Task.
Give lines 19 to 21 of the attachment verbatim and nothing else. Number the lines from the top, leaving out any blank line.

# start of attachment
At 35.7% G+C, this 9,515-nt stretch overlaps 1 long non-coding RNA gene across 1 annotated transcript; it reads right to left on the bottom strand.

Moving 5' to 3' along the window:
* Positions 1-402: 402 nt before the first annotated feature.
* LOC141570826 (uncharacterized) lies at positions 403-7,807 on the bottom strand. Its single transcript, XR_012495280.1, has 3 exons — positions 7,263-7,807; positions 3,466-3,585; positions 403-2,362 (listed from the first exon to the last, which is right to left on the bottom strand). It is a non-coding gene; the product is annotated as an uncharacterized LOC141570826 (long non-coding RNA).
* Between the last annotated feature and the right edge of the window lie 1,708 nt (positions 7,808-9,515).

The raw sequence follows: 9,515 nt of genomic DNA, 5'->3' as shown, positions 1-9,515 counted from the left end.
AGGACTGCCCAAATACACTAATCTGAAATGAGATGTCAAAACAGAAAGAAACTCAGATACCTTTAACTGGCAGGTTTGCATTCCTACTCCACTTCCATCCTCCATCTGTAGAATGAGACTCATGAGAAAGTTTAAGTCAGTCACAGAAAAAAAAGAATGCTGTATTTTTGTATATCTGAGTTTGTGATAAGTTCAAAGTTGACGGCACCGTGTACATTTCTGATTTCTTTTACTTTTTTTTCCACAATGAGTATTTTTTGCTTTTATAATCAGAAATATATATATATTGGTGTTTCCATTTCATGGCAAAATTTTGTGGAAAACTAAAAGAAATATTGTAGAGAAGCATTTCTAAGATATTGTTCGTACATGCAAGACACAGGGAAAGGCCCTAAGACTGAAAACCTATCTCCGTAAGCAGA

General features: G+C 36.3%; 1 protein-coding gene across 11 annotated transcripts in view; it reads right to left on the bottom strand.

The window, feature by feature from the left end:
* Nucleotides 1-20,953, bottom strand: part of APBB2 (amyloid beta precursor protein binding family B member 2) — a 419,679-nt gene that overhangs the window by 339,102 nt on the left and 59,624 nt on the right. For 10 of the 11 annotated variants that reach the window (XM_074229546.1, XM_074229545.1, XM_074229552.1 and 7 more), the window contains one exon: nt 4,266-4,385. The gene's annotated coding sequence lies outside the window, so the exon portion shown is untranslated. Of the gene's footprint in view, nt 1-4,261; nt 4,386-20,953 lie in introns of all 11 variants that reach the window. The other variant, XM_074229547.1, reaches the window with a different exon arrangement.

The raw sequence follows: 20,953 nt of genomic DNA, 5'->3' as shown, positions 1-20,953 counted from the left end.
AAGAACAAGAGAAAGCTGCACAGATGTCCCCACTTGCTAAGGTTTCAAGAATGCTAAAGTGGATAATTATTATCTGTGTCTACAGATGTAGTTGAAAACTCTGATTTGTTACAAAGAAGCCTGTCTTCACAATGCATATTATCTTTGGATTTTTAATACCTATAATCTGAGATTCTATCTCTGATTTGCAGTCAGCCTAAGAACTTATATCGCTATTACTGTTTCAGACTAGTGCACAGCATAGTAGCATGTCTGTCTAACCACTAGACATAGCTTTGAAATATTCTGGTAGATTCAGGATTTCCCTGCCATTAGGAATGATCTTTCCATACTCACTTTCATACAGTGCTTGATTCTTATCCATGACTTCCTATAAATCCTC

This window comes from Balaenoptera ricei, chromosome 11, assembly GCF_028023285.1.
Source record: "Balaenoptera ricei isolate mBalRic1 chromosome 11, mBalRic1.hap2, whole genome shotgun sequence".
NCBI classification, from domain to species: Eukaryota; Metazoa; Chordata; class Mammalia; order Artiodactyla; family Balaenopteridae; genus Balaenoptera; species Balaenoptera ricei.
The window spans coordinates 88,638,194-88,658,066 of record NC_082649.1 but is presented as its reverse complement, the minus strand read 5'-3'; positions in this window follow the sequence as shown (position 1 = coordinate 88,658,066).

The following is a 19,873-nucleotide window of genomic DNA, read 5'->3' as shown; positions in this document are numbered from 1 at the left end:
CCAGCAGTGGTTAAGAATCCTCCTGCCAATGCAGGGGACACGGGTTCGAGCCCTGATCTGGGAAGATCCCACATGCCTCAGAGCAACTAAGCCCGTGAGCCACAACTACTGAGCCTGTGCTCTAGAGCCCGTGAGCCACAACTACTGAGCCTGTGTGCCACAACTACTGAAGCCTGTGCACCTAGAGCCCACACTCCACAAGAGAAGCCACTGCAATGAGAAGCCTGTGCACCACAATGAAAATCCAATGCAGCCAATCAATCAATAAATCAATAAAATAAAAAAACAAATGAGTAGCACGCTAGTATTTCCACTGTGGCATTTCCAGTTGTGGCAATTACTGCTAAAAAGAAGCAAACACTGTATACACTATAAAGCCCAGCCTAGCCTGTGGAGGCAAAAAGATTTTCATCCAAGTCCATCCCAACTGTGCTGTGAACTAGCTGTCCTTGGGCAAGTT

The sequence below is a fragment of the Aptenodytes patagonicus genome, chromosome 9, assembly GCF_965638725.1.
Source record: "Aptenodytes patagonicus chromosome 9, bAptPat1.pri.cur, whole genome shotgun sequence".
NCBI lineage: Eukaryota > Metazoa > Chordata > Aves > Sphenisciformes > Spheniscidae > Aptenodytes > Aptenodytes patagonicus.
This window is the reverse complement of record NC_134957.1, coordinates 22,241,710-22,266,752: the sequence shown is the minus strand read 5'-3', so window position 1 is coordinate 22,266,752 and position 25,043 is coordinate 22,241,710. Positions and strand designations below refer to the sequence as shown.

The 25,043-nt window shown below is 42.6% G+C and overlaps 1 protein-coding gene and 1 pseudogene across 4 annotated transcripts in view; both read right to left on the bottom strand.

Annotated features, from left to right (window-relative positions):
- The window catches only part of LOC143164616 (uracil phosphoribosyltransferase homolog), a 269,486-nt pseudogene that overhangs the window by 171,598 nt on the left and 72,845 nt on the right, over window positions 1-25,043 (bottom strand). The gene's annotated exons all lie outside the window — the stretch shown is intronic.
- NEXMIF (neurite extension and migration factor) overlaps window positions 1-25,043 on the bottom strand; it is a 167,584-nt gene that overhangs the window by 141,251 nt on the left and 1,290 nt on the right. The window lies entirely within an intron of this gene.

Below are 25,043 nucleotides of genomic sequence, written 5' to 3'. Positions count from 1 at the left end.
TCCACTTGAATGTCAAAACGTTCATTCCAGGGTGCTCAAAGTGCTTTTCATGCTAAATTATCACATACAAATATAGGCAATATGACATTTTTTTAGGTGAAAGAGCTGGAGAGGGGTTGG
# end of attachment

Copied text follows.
The sequence below is a fragment of the Aptenodytes patagonicus genome, chromosome 9, assembly GCF_965638725.1.
Source record: "Aptenodytes patagonicus chromosome 9, bAptPat1.pri.cur, whole genome shotgun sequence".
NCBI lineage: Eukaryota > Metazoa > Chordata > Aves > Sphenisciformes > Spheniscidae > Aptenodytes > Aptenodytes patagonicus.